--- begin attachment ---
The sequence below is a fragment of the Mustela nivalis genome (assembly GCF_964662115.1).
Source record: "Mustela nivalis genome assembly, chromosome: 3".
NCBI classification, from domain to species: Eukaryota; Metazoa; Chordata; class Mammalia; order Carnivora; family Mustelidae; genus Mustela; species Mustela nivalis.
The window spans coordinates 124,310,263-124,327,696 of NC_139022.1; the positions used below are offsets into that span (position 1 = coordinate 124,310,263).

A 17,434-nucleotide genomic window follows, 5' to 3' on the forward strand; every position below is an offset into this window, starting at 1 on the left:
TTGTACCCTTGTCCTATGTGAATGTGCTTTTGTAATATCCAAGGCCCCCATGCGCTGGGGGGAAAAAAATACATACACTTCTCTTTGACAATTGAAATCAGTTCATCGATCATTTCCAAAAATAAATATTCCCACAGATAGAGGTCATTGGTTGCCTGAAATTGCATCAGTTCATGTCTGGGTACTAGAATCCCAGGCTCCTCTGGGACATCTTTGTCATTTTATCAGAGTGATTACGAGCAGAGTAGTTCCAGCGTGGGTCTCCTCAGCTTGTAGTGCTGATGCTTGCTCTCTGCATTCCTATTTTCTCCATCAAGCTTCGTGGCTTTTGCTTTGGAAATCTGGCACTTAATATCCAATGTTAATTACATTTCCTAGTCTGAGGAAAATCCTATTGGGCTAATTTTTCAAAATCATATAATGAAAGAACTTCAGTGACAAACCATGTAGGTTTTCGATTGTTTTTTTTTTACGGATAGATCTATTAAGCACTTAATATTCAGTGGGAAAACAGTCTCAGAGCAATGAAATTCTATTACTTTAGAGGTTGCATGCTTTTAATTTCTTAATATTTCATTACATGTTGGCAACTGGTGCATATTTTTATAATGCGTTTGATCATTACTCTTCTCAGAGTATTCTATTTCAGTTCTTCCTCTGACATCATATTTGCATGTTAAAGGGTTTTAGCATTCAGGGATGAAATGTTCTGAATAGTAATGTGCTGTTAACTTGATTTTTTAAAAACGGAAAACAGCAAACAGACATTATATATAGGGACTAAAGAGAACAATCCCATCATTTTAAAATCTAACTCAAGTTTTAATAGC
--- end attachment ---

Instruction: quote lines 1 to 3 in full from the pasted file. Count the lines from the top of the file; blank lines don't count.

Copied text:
The sequence below is a fragment of the Mustela nivalis genome (assembly GCF_964662115.1).
Source record: "Mustela nivalis genome assembly, chromosome: 3".
NCBI classification, from domain to species: Eukaryota; Metazoa; Chordata; class Mammalia; order Carnivora; family Mustelidae; genus Mustela; species Mustela nivalis.